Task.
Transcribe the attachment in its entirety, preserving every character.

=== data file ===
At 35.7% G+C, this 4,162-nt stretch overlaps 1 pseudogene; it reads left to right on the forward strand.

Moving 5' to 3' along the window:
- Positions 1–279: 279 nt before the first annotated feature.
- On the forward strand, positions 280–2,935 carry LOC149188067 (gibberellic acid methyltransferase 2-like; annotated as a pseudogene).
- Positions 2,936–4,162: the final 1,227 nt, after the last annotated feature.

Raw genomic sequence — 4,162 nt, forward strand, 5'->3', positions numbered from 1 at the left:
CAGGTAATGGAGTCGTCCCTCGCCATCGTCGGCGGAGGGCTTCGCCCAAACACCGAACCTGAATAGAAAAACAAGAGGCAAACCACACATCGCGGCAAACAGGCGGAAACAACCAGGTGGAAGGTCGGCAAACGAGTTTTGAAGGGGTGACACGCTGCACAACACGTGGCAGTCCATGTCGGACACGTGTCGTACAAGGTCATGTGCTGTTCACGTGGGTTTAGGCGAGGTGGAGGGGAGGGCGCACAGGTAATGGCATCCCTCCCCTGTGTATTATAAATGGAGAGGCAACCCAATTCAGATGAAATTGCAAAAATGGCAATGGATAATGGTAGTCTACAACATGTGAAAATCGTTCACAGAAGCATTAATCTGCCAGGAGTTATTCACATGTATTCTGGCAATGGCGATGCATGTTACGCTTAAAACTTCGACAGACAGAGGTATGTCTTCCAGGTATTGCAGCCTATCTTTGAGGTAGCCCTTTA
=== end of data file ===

At 35.7% G+C, this 4,162-nt stretch overlaps 1 pseudogene; it reads left to right on the forward strand.

Moving 5' to 3' along the window:
- Positions 1–279: 279 nt before the first annotated feature.
- On the forward strand, positions 280–2,935 carry LOC149188067 (gibberellic acid methyltransferase 2-like; annotated as a pseudogene).
- Positions 2,936–4,162: the final 1,227 nt, after the last annotated feature.

Raw genomic sequence — 4,162 nt, forward strand, 5'->3', positions numbered from 1 at the left:
CAGGTAATGGAGTCGTCCCTCGCCATCGTCGGCGGAGGGCTTCGCCCAAACACCGAACCTGAATAGAAAAACAAGAGGCAAACCACACATCGCGGCAAACAGGCGGAAACAACCAGGTGGAAGGTCGGCAAACGAGTTTTGAAGGGGTGACACGCTGCACAACACGTGGCAGTCCATGTCGGACACGTGTCGTACAAGGTCATGTGCTGTTCACGTGGGTTTAGGCGAGGTGGAGGGGAGGGCGCACAGGTAATGGCATCCCTCCCCTGTGTATTATAAATGGAGAGGCAACCCAATTCAGATGAAATTGCAAAAATGGCAATGGATAATGGTAGTCTACAACATGTGAAAATCGTTCACAGAAGCATTAATCTGCCAGGAGTTATTCACATGTATTCTGGCAATGGCGATGCATGTTACGCTTAAAACTTCGACAGACAGAGGTATGTCTTCCAGGTATTGCAGCCTATCTTTGAGGTAGCCCTTTA